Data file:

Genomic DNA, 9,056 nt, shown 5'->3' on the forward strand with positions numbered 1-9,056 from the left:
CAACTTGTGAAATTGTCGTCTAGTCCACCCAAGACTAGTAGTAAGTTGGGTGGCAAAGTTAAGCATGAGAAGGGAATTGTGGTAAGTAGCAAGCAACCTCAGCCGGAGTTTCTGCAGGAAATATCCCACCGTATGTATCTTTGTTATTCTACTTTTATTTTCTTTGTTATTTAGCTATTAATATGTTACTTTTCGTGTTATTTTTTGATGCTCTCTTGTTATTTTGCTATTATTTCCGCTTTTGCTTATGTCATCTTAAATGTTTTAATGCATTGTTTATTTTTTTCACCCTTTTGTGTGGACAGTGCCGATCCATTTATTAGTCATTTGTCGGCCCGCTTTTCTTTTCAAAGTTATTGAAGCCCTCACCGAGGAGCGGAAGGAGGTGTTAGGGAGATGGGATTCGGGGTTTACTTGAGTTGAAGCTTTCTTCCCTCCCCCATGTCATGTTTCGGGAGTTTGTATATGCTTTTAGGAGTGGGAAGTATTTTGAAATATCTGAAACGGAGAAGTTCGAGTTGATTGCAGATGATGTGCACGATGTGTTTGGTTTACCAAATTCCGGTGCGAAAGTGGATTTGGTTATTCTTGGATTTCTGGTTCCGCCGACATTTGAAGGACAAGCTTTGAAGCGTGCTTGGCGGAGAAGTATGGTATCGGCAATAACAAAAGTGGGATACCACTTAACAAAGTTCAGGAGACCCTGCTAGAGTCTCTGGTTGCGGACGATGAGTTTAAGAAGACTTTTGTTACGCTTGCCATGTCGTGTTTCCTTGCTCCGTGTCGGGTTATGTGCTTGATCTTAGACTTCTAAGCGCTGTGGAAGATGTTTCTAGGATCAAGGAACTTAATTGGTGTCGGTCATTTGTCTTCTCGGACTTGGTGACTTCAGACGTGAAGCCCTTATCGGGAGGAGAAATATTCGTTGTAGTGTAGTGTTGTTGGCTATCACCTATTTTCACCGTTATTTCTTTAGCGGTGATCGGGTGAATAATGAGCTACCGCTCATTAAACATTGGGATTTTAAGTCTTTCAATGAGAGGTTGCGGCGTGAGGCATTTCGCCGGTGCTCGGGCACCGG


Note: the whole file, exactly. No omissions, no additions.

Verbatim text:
Genomic DNA, 9,056 nt, shown 5'->3' on the forward strand with positions numbered 1-9,056 from the left:
CAACTTGTGAAATTGTCGTCTAGTCCACCCAAGACTAGTAGTAAGTTGGGTGGCAAAGTTAAGCATGAGAAGGGAATTGTGGTAAGTAGCAAGCAACCTCAGCCGGAGTTTCTGCAGGAAATATCCCACCGTATGTATCTTTGTTATTCTACTTTTATTTTCTTTGTTATTTAGCTATTAATATGTTACTTTTCGTGTTATTTTTTGATGCTCTCTTGTTATTTTGCTATTATTTCCGCTTTTGCTTATGTCATCTTAAATGTTTTAATGCATTGTTTATTTTTTTCACCCTTTTGTGTGGACAGTGCCGATCCATTTATTAGTCATTTGTCGGCCCGCTTTTCTTTTCAAAGTTATTGAAGCCCTCACCGAGGAGCGGAAGGAGGTGTTAGGGAGATGGGATTCGGGGTTTACTTGAGTTGAAGCTTTCTTCCCTCCCCCATGTCATGTTTCGGGAGTTTGTATATGCTTTTAGGAGTGGGAAGTATTTTGAAATATCTGAAACGGAGAAGTTCGAGTTGATTGCAGATGATGTGCACGATGTGTTTGGTTTACCAAATTCCGGTGCGAAAGTGGATTTGGTTATTCTTGGATTTCTGGTTCCGCCGACATTTGAAGGACAAGCTTTGAAGCGTGCTTGGCGGAGAAGTATGGTATCGGCAATAACAAAAGTGGGATACCACTTAACAAAGTTCAGGAGACCCTGCTAGAGTCTCTGGTTGCGGACGATGAGTTTAAGAAGACTTTTGTTACGCTTGCCATGTCGTGTTTCCTTGCTCCGTGTCGGGTTATGTGCTTGATCTTAGACTTCTAAGCGCTGTGGAAGATGTTTCTAGGATCAAGGAACTTAATTGGTGTCGGTCATTTGTCTTCTCGGACTTGGTGACTTCAGACGTGAAGCCCTTATCGGGAGGAGAAATATTCGTTGTAGTGTAGTGTTGTTGGCTATCACCTATTTTCACCGTTATTTCTTTAGCGGTGATCGGGTGAATAATGAGCTACCGCTCATTAAACATTGGGATTTTAAGTCTTTCAATGAGAGGTTGCGGCGTGAGGCATTTCGCCGGTGCTCGGGCACCGG